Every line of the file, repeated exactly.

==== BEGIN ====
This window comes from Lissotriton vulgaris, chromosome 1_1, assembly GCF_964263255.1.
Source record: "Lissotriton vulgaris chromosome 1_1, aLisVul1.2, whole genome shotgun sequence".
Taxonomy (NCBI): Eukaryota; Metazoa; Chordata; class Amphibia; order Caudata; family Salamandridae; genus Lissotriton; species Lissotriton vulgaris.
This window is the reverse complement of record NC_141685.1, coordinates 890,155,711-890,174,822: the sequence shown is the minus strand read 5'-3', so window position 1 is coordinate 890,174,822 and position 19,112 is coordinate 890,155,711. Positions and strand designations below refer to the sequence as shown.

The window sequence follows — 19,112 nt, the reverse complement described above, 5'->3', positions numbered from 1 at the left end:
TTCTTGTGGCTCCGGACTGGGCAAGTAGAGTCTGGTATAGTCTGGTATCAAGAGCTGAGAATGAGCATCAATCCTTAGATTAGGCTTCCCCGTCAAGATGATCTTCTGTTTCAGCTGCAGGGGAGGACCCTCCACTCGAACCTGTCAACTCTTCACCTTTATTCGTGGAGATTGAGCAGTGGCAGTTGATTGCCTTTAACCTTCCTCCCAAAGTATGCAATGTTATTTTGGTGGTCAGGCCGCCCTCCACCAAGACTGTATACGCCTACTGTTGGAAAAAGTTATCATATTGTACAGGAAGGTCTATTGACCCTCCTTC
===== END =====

This window comes from Lissotriton vulgaris, chromosome 1_1, assembly GCF_964263255.1.
Source record: "Lissotriton vulgaris chromosome 1_1, aLisVul1.2, whole genome shotgun sequence".
Taxonomy (NCBI): Eukaryota; Metazoa; Chordata; class Amphibia; order Caudata; family Salamandridae; genus Lissotriton; species Lissotriton vulgaris.
This window is the reverse complement of record NC_141685.1, coordinates 890,155,711-890,174,822: the sequence shown is the minus strand read 5'-3', so window position 1 is coordinate 890,174,822 and position 19,112 is coordinate 890,155,711. Positions and strand designations below refer to the sequence as shown.

The window sequence follows — 19,112 nt, the reverse complement described above, 5'->3', positions numbered from 1 at the left end:
TTCTTGTGGCTCCGGACTGGGCAAGTAGAGTCTGGTATAGTCTGGTATCAAGAGCTGAGAATGAGCATCAATCCTTAGATTAGGCTTCCCCGTCAAGATGATCTTCTGTTTCAGCTGCAGGGGAGGACCCTCCACTCGAACCTGTCAACTCTTCACCTTTATTCGTGGAGATTGAGCAGTGGCAGTTGATTGCCTTTAACCTTCCTCCCAAAGTATGCAATGTTATTTTGGTGGTCAGGCCGCCCTCCACCAAGACTGTATACGCCTACTGTTGGAAAAAGTTATCATATTGTACAGGAAGGTCTATTGACCCTCCTTC